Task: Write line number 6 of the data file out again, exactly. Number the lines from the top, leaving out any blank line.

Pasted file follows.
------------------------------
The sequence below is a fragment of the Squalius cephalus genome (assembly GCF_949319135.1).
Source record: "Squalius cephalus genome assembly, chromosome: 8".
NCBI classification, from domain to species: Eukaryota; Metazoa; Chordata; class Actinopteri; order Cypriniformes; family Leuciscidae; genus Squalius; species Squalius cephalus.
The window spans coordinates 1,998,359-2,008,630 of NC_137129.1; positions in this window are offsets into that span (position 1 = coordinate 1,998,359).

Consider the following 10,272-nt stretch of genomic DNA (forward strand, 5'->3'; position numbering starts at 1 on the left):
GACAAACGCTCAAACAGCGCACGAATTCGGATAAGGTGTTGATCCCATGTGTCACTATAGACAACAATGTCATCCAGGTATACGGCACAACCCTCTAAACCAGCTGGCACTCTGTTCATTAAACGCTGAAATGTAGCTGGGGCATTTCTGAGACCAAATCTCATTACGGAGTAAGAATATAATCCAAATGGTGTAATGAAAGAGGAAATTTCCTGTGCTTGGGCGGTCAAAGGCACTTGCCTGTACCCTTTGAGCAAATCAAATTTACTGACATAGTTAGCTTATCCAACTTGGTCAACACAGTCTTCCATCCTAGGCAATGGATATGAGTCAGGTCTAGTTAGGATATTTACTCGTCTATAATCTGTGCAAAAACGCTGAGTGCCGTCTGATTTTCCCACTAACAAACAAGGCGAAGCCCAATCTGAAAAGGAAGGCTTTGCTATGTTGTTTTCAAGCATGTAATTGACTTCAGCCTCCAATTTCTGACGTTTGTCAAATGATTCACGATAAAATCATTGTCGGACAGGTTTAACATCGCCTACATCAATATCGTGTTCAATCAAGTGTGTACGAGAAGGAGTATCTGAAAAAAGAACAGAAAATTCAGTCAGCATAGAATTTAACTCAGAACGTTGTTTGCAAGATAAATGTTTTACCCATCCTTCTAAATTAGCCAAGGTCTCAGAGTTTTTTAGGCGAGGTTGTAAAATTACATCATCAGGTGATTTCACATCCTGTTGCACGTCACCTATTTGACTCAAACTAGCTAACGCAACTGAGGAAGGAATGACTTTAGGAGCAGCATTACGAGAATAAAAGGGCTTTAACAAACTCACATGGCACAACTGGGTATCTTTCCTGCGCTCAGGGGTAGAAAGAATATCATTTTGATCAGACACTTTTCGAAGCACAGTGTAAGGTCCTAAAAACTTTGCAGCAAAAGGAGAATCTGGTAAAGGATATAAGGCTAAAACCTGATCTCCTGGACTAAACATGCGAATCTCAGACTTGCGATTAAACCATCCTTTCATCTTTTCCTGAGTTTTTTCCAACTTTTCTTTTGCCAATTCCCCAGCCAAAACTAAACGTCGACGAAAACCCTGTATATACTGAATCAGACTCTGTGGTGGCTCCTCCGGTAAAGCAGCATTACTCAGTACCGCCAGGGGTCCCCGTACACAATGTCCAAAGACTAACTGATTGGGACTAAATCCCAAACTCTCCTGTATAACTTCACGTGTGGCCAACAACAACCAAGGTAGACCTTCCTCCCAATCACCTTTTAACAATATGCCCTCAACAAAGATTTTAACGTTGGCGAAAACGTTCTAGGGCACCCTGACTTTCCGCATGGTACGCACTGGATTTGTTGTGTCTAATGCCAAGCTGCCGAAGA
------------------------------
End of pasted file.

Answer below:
GACAAACGCTCAAACAGCGCACGAATTCGGATAAGGTGTTGATCCCATGTGTCACTATAGACAACAATGTCATCCAGGTATACGGCACAACCCTCTAAACCAGCTGGCACTCTGTTCATTAAACGCTGAAATGTAGCTGGGGCATTTCTGAGACCAAATCTCATTACGGAGTAAGAATATAATCCAAATGGTGTAATGAAAGAGGAAATTTCCTGTGCTTGGGCGGTCAAAGGCACTTGCCTGTACCCTTTGAGCAAATCAAATTTACTGACATAGTTAGCTTATCCAACTTGGTCAACACAGTCTTCCATCCTAGGCAATGGATATGAGTCAGGTCTAGTTAGGATATTTACTCGTCTATAATCTGTGCAAAAACGCTGAGTGCCGTCTGATTTTCCCACTAACAAACAAGGCGAAGCCCAATCTGAAAAGGAAGGCTTTGCTATGTTGTTTTCAAGCATGTAATTGACTTCAGCCTCCAATTTCTGACGTTTGTCAAATGATTCACGATAAAATCATTGTCGGACAGGTTTAACATCGCCTACATCAATATCGTGTTCAATCAAGTGTGTACGAGAAGGAGTATCTGAAAAAAGAACAGAAAATTCAGTCAGCATAGAATTTAACTCAGAACGTTGTTTGCAAGATAAATGTTTTACCCATCCTTCTAAATTAGCCAAGGTCTCAGAGTTTTTTAGGCGAGGTTGTAAAATTACATCATCAGGTGATTTCACATCCTGTTGCACGTCACCTATTTGACTCAAACTAGCTAACGCAACTGAGGAAGGAATGACTTTAGGAGCAGCATTACGAGAATAAAAGGGCTTTAACAAACTCACATGGCACAACTGGGTATCTTTCCTGCGCTCAGGGGTAGAAAGAATATCATTTTGATCAGACACTTTTCGAAGCACAGTGTAAGGTCCTAAAAACTTTGCAGCAAAAGGAGAATCTGGTAAAGGATATAAGGCTAAAACCTGATCTCCTGGACTAAACATGCGAATCTCAGACTTGCGATTAAACCATCCTTTCATCTTTTCCTGAGTTTTTTCCAACTTTTCTTTTGCCAATTCCCCAGCCAAAACTAAACGTCGACGAAAACCCTGTATATACTGAATCAGACTCTGTGGTGGCTCCTCCGGTAAAGCAGCATTACTCAGTACCGCCAGGGGTCCCCGTACACAATGTCCAAAGACTAACTGATTGGGACTAAATCCCAAACTCTCCTGTATAACTTCACGTGTGGCCAACAACAACCAAGGTAGACCTTCCTCCCAATCACCTTTTAACAATATGCCCTCAACAAAGATTTTAACGTTGGCGAAAACGTTCTAGGGCACCCTGACTTTCCGCATGGTACGCACTGGATTTGTTGTGTCTAATGCCAAGCTGCCGAAGA